A painting found in a New Jersey basement last year turned out to be a long-lost Rembrandt painting, according to the auction house that sold it.
The painting, later determined to be "An Allegory of The Sense of Smell" created by the artist in 1625, was found in a home in Bloomfield after the couple that owned the home died, according to Nye & Company, which sold the painting.
The couple’s children didn’t want the painting, so they called Nye & Company to put it to auction.
The auction house said it didn’t know the painting was a Rembrandt because it was so old and dusty that the artist’s signature was obscured.
Thinking it was a 19th century copy, appraisers valued the painting to be worth between $500 and $800, according to reports at the time.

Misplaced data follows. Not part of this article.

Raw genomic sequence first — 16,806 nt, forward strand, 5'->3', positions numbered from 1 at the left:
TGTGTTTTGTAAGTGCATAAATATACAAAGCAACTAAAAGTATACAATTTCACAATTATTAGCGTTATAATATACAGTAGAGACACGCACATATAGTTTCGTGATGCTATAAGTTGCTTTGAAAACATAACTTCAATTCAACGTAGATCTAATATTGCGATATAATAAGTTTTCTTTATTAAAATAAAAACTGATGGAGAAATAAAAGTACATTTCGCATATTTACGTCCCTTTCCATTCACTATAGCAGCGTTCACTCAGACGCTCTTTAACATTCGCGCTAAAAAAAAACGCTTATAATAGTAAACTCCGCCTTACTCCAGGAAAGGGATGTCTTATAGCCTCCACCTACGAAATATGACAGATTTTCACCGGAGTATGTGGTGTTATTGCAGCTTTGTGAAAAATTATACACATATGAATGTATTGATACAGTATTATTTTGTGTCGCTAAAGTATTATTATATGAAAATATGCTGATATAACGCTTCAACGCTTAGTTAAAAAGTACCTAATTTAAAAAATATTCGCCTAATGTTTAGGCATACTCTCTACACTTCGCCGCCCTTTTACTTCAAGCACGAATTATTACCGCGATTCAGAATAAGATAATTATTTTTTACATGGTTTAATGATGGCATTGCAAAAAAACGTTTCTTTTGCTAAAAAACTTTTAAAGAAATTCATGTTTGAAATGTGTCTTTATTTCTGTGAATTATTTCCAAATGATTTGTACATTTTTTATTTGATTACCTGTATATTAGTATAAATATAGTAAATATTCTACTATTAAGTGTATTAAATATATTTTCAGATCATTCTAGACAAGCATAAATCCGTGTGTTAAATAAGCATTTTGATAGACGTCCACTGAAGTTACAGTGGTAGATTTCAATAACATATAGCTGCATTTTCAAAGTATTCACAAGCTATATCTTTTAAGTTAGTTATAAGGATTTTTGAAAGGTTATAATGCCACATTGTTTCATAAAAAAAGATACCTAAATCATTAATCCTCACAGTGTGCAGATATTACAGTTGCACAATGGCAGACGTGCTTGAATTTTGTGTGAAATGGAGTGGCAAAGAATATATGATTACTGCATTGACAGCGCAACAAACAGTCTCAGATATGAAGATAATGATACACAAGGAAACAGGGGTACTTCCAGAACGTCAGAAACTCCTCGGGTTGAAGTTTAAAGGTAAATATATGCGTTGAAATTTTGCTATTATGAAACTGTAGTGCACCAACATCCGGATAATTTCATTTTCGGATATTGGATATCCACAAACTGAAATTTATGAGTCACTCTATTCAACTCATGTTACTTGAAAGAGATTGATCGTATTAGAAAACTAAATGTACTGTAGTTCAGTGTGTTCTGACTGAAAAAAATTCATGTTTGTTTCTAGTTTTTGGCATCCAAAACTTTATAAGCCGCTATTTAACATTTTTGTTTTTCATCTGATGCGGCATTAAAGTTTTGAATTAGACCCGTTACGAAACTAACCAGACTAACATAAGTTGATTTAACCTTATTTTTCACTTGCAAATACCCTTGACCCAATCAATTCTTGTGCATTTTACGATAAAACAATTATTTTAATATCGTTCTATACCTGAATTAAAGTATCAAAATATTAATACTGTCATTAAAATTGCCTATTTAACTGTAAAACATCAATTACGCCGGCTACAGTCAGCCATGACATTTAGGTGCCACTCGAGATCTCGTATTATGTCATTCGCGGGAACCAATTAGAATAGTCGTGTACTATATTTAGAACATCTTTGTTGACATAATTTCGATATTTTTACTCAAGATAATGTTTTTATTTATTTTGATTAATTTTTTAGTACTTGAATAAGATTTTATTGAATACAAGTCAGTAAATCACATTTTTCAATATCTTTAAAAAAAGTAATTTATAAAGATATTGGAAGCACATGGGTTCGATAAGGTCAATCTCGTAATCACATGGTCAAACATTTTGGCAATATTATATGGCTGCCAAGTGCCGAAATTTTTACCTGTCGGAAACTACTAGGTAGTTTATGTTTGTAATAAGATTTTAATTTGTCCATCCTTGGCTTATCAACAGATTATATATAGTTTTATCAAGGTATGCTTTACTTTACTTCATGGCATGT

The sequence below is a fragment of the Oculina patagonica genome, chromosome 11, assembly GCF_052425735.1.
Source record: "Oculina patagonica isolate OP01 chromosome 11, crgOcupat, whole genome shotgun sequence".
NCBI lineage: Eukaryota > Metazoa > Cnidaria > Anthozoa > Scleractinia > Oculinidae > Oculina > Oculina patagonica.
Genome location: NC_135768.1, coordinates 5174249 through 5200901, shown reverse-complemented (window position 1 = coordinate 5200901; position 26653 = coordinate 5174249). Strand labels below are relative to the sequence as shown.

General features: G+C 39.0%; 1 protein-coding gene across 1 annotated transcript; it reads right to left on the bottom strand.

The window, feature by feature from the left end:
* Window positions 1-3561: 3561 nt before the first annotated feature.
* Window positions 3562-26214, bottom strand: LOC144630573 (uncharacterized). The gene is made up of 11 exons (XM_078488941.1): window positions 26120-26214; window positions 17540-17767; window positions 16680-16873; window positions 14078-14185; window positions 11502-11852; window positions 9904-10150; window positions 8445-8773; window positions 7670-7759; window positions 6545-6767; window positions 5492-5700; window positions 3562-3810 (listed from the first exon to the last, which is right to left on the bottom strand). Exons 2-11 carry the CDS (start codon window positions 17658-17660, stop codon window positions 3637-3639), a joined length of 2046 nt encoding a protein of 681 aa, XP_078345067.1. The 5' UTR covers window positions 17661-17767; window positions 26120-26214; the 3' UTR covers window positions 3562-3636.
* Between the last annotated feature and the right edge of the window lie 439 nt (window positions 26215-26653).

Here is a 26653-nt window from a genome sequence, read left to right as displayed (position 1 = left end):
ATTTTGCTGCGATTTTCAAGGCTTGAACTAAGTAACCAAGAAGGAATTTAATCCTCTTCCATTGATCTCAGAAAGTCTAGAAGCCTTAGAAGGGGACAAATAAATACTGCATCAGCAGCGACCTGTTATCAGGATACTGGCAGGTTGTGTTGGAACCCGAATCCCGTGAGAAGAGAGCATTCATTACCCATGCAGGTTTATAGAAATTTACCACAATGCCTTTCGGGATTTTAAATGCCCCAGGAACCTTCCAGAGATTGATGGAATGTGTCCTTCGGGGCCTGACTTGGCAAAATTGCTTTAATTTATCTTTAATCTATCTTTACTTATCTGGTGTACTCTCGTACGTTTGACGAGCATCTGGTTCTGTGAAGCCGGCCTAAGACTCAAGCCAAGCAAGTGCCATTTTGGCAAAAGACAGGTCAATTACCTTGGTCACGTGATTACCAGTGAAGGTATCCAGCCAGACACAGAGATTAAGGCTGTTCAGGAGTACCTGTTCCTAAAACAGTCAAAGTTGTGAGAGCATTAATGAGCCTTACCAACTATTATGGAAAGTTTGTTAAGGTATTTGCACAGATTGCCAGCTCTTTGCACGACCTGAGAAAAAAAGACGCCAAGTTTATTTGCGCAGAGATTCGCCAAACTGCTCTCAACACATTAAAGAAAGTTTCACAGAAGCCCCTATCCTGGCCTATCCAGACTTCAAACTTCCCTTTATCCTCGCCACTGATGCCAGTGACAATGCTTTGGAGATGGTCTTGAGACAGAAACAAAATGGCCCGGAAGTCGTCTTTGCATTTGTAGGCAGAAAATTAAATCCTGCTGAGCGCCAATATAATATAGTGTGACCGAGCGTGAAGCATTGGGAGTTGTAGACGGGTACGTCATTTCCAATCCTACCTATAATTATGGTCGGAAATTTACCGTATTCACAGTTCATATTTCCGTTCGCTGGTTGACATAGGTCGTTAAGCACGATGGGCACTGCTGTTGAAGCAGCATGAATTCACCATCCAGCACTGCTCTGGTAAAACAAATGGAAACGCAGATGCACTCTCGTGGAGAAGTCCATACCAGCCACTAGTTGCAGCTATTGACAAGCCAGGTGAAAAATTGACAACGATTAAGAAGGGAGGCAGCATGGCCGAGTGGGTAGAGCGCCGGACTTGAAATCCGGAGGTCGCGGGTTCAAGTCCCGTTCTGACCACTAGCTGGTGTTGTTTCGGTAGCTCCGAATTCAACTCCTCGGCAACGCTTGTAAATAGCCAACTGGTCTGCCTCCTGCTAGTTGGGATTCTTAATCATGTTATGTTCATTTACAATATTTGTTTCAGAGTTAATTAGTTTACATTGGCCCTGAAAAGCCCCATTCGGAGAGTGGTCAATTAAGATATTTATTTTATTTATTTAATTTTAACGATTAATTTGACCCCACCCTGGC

But an art dealer knew better after bidding opened at $250 and ended up buying the painting for $870,000 before having it restored.
The painting has since been sold to American art collector Thomas Kaplan and is being put on display at the Getty Museum in Los Angeles.
"We are truly thrilled that the first museum to exhibit Rembrandt’s earliest known signed work, An Allegory of The Sense of Smell and its companions is the Getty," said Kaplan.
The painting is part of a set of five works depicting the five senses. Three of the other paintings in the set are at other museums, and the fifth -- which depicts the sense of taste -- is still missing, according to the Getty Museum.